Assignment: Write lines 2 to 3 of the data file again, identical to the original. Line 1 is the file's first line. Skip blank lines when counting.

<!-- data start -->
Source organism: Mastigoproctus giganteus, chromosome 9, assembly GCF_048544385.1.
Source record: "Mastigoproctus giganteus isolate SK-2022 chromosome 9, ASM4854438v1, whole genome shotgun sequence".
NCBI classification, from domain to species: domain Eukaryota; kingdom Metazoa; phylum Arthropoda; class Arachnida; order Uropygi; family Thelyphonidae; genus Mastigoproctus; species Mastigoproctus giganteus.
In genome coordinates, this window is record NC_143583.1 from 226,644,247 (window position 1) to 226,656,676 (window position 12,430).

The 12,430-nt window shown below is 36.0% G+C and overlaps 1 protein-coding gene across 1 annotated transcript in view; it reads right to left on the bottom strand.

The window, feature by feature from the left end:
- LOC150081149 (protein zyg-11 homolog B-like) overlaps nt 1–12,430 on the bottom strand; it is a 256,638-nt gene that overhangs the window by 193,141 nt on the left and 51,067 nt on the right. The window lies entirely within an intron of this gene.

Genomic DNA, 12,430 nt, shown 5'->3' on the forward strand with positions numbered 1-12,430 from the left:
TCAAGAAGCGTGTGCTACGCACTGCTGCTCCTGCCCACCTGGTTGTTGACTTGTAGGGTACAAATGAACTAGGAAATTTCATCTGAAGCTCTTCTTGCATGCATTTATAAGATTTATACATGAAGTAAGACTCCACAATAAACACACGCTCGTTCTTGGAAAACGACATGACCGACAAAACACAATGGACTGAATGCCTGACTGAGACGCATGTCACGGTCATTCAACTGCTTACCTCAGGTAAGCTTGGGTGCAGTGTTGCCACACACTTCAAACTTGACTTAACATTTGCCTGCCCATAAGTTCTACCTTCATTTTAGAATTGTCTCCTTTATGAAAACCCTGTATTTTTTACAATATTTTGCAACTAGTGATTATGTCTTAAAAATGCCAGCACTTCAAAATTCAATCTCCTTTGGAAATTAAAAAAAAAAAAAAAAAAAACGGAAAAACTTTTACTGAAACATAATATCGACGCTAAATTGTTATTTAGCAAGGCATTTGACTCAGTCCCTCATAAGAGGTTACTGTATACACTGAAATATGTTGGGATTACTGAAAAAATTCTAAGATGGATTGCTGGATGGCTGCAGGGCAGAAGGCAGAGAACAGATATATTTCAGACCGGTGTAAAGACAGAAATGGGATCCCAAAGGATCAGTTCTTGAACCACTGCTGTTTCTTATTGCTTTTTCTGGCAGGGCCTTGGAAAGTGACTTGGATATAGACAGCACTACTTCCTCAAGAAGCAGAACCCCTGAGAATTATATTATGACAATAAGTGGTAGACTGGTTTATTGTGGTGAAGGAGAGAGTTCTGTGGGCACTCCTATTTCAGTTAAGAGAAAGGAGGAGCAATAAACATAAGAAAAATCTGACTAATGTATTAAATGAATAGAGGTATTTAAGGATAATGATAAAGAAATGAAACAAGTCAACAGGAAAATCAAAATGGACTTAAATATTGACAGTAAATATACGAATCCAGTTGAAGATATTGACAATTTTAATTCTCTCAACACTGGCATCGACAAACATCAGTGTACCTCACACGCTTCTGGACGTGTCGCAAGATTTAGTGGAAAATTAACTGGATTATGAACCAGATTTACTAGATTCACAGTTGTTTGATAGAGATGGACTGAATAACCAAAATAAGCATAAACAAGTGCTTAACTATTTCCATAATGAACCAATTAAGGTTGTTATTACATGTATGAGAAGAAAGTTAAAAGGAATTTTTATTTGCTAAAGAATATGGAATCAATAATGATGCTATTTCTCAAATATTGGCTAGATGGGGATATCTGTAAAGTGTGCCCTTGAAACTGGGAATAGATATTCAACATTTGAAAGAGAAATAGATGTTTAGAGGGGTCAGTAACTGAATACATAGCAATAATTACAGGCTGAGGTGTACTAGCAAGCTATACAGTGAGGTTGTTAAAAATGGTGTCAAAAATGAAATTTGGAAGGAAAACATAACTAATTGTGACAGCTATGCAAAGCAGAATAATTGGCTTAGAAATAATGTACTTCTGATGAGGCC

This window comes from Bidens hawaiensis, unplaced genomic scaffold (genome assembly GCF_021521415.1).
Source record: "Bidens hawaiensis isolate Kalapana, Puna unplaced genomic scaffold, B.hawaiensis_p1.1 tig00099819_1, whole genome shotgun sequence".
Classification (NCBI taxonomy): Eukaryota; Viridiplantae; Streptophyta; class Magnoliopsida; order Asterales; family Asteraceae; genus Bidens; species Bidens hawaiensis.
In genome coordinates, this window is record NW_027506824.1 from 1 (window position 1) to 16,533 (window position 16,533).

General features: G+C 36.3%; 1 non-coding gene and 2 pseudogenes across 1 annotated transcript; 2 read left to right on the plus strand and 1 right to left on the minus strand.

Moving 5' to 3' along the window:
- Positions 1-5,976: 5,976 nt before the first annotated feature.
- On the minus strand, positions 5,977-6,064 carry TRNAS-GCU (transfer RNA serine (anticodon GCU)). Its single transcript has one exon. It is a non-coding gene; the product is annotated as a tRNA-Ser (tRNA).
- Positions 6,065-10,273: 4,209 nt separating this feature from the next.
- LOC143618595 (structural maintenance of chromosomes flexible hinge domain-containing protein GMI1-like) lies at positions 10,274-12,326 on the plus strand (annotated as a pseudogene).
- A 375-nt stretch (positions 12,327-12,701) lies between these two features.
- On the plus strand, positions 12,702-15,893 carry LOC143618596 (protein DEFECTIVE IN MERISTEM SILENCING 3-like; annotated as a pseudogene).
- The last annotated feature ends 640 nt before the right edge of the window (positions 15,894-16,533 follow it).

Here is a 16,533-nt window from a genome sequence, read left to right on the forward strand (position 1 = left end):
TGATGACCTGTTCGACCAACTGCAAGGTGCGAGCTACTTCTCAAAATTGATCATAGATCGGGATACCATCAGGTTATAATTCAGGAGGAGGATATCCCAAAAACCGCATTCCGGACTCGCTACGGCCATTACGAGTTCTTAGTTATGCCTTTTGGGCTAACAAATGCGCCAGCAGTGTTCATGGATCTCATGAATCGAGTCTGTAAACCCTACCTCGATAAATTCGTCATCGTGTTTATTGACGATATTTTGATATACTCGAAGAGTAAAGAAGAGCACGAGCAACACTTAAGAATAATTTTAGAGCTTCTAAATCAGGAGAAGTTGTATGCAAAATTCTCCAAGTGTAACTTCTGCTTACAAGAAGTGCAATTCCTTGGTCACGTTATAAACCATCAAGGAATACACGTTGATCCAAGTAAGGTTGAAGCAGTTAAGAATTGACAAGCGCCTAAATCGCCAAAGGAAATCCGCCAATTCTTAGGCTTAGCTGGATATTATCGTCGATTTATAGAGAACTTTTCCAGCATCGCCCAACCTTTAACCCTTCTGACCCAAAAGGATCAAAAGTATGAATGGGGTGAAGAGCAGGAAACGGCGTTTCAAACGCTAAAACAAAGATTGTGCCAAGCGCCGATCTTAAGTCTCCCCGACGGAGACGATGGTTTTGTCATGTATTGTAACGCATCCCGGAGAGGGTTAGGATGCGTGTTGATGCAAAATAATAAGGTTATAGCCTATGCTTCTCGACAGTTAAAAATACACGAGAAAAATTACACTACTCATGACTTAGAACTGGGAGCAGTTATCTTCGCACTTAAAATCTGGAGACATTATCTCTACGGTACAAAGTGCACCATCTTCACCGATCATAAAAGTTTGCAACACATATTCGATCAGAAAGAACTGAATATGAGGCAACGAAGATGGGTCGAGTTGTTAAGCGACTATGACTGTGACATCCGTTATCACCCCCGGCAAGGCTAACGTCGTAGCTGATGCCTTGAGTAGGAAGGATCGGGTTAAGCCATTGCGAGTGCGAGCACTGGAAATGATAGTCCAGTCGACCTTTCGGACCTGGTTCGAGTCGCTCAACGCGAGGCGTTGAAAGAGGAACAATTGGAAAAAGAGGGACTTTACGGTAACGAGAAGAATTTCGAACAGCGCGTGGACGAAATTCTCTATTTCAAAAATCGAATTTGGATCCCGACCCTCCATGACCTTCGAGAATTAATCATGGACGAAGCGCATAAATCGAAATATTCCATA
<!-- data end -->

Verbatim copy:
Source record: "Mastigoproctus giganteus isolate SK-2022 chromosome 9, ASM4854438v1, whole genome shotgun sequence".
NCBI classification, from domain to species: domain Eukaryota; kingdom Metazoa; phylum Arthropoda; class Arachnida; order Uropygi; family Thelyphonidae; genus Mastigoproctus; species Mastigoproctus giganteus.